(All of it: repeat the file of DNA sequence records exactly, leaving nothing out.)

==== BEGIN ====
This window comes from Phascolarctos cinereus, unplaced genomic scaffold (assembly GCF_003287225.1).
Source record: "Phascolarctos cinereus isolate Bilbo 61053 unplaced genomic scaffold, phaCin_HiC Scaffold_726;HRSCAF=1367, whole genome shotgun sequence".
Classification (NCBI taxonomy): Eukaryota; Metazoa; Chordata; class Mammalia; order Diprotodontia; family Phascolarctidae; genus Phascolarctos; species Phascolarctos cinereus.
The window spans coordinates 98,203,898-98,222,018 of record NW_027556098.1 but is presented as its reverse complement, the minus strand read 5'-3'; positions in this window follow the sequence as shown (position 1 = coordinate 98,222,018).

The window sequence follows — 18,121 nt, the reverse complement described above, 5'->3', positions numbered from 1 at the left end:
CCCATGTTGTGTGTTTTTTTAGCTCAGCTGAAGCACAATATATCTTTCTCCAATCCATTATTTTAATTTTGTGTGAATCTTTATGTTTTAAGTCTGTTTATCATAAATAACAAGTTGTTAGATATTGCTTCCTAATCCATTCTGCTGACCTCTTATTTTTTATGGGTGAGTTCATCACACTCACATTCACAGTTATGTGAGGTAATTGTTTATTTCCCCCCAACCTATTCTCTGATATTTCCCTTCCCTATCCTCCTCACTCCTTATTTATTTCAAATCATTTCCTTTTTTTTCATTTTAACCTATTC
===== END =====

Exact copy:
This window comes from Phascolarctos cinereus, unplaced genomic scaffold (assembly GCF_003287225.1).
Source record: "Phascolarctos cinereus isolate Bilbo 61053 unplaced genomic scaffold, phaCin_HiC Scaffold_726;HRSCAF=1367, whole genome shotgun sequence".
Classification (NCBI taxonomy): Eukaryota; Metazoa; Chordata; class Mammalia; order Diprotodontia; family Phascolarctidae; genus Phascolarctos; species Phascolarctos cinereus.
The window spans coordinates 98,203,898-98,222,018 of record NW_027556098.1 but is presented as its reverse complement, the minus strand read 5'-3'; positions in this window follow the sequence as shown (position 1 = coordinate 98,222,018).

The window sequence follows — 18,121 nt, the reverse complement described above, 5'->3', positions numbered from 1 at the left end:
CCCATGTTGTGTGTTTTTTTAGCTCAGCTGAAGCACAATATATCTTTCTCCAATCCATTATTTTAATTTTGTGTGAATCTTTATGTTTTAAGTCTGTTTATCATAAATAACAAGTTGTTAGATATTGCTTCCTAATCCATTCTGCTGACCTCTTATTTTTTATGGGTGAGTTCATCACACTCACATTCACAGTTATGTGAGGTAATTGTTTATTTCCCCCCAACCTATTCTCTGATATTTCCCTTCCCTATCCTCCTCACTCCTTATTTATTTCAAATCATTTCCTTTTTTTTCATTTTAACCTATTC